In the past few months most Americans have become far more familiar with the concept of "white-collar crime" than they had ever hoped to be. The almost daily media revelations of corporate misconduct, often of stunning magnitude, have not only shaken popular confidence in the stock market but in the whole underlying system of corporate capitalism. To restore popular faith in American business and business leaders, much will need to be done.
Congress is already at work on passing legislation designed to prevent reoccurrences of the disasters that have overtaken Enron, Worldcom, and other companies as well as laws which will severely punish business executives who loot their companies and defraud investors. But, in fact, there are already a substantial number of laws on the books that can be used to punish those who have caused our current crisis if they can be enforced.
The president has referred to the executives implicated in the current corporate scandals as no better than "common criminals." In fact, the president is wrong. The men and women who lead our major corporations occupy places of special trust. They wield immense power, control vast sums of money, and, in return, they enjoy wealth and privileges the rest of us can scarcely imagine. When they steal from their companies and the public, when they defraud investors and damage the securities markets, they act in a way that is magnitudes worse than the poor teenager who robs a gas station.
The impact of corporate crime of the type now coming to light is almost incalculable. Thousands of people are left unemployed, enough to seriously weaken the American economy. Investors from around the world have begun to move their funds out of the United States markets, for instance, in response to these crimes, actions which negatively affect every American.
There is a tendency, when one speaks of white-collar crime to imagine that it is somehow less serious than "common" crime, that white-collar criminals are somehow less dangerous than other criminals because they do not carry weapons or break into peoples' homes. But, in fact, the damage they do is often far greater and has far longer lasting consequences for vastly more people. Just because a crime is committed by someone who works in an office and looks presentable does not make it less significant. Financial crime is the plague of our era.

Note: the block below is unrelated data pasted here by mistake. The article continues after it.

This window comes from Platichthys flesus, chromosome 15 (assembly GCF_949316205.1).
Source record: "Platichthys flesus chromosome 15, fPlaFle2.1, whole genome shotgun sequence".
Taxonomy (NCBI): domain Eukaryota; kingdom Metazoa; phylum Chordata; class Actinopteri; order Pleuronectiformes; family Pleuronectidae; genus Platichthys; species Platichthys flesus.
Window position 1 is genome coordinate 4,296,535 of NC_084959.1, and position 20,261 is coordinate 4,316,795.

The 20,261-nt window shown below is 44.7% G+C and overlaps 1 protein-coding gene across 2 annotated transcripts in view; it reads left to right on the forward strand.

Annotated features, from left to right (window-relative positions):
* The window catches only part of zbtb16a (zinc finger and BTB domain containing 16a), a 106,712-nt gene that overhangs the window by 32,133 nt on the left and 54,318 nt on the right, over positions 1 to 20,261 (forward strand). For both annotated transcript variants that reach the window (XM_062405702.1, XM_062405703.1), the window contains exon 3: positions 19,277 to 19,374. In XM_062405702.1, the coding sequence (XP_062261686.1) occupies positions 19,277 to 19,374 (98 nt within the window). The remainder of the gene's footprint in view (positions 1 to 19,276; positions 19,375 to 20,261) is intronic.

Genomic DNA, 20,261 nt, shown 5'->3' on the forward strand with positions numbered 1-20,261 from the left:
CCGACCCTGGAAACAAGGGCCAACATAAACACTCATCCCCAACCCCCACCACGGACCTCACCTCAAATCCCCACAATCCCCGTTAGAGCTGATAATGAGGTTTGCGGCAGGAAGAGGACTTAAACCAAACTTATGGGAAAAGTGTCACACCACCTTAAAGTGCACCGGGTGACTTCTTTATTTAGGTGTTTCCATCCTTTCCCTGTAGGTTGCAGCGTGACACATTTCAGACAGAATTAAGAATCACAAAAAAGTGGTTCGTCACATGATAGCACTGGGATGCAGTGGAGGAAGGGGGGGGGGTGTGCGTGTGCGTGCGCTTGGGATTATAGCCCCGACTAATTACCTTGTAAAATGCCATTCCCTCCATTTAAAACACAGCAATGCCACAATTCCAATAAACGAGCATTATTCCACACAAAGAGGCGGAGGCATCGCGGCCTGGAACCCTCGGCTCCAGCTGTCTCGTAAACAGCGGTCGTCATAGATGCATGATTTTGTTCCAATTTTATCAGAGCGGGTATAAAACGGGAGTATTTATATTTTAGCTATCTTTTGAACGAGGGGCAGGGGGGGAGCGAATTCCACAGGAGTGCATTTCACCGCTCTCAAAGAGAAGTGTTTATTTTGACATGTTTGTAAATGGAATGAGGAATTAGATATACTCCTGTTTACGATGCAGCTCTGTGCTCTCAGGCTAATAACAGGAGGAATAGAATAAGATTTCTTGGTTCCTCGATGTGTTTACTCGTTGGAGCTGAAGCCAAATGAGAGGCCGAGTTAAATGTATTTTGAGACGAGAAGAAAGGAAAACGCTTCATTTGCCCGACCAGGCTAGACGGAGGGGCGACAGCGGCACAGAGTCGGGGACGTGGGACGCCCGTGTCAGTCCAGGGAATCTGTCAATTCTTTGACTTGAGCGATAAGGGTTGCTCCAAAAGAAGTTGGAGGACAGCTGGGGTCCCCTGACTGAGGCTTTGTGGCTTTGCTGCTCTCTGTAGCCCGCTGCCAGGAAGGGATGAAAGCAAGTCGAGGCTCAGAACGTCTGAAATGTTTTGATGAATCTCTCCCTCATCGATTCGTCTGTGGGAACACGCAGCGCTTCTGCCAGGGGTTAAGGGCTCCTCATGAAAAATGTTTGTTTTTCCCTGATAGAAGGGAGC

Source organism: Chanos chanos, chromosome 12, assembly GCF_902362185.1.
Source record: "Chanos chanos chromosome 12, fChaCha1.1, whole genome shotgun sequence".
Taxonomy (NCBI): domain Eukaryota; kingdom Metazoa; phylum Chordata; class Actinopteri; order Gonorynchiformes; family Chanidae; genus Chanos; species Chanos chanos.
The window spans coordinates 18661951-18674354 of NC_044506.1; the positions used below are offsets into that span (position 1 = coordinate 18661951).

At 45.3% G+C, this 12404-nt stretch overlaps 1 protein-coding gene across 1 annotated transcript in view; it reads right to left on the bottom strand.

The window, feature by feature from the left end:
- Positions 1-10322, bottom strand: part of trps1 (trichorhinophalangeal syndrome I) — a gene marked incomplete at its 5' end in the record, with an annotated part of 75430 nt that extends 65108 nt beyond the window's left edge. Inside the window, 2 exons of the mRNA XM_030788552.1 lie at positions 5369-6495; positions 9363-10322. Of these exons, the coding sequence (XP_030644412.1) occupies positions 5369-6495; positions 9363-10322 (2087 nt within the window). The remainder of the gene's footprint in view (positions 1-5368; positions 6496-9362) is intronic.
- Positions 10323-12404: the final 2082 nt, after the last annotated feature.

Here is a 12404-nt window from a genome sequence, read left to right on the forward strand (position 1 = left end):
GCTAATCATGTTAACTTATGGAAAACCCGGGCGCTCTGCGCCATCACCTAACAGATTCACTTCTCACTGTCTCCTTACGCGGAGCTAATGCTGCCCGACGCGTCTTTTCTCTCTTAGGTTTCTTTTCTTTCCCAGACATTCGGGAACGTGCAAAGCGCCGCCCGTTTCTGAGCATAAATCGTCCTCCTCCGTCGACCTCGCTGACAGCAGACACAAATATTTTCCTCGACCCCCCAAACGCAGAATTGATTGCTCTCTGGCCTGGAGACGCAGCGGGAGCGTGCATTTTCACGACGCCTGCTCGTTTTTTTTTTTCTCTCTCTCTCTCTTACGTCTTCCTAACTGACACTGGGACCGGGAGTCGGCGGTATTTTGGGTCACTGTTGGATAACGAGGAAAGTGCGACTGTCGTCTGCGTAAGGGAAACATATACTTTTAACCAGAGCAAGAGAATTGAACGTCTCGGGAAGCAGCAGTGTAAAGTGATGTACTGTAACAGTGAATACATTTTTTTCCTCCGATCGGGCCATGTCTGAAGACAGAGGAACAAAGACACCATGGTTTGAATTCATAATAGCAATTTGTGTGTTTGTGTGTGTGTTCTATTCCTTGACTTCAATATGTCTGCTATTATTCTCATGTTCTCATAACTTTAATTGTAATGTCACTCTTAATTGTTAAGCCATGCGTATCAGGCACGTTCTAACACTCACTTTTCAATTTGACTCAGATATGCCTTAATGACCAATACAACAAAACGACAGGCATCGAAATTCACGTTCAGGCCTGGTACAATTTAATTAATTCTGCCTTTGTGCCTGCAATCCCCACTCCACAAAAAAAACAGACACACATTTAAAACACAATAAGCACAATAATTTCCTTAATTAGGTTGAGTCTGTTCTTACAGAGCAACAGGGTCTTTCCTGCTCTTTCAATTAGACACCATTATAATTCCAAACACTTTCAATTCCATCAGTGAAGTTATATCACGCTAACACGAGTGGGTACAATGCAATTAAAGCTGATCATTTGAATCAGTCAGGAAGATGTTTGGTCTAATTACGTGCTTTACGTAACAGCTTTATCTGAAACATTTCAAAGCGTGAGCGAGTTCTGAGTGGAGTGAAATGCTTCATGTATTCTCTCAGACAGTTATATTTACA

There can be little doubt that over the next few months and years a number of the executives involved in the current scandals will be prosecuted. The Securities & Exchange Commission and the United States Justice Department are already preparing such prosecutions. One may also hope that state attorneys general will also look into whether they can bring state actions against these white-collar criminals under state law to recover some of their citizens' losses.
The kinds of problems these cases represent are unusual. Simple police work and prosecutorial techniques do not suffice. Specialized investigators must sift through thousands of complex financial documents and trace transactions that often take place in multiple countries. Witnesses are often uncooperative and have political and financial power. All of this makes the work of the prosecution extraordinarily difficult.
Government lawyers are generally highly qualified and terribly overworked. Most could earn far more money in private practice. Yet they stay in government because they are committed to what they do. Nevertheless, commitment alone is not enough. Today this is especially true since governments are actively involved in the war against terrorism, a war which is using up a large amount of resources.
If federal and state government agencies are to prosecute white-collar criminals successfully they are going to need money and manpower. It is not enough for the president to say that he will not allow these executives to go unpunished. It is not enough for Congress to pass new laws. It is also absolutely necessary that the relevant agencies of the federal and state governments be given the resources they need to do their jobs.
The New York Times reported last week that one lawyer who is now representing several accused executives charges $600 per hour for his services and has every resource necessary available to defend his clients. We must remember that many of the executives accused of crime in these cases have vast wealth and can easily afford to hire the best and brightest legal talent to defend them. That is their right under our Constitution. But if justice is truly to be done, then the prosecution must be able to match the defense in time and money.
Too many government prosecutions have failed over the years for lack of resources. Anyone who has followed the history of corporate prosecutions will testify that the prosecution is often at a great disadvantage because of lack of personnel and funds. The only way to restore faith in our corporate system is to ensure that justice is done, and this will require that governments not only bring prosecutions but do so in a way that permits them a chance of winning in court. In the end the result will be worth the expense.
Mike Hoeflich is a professor in the Kansas University School of Law.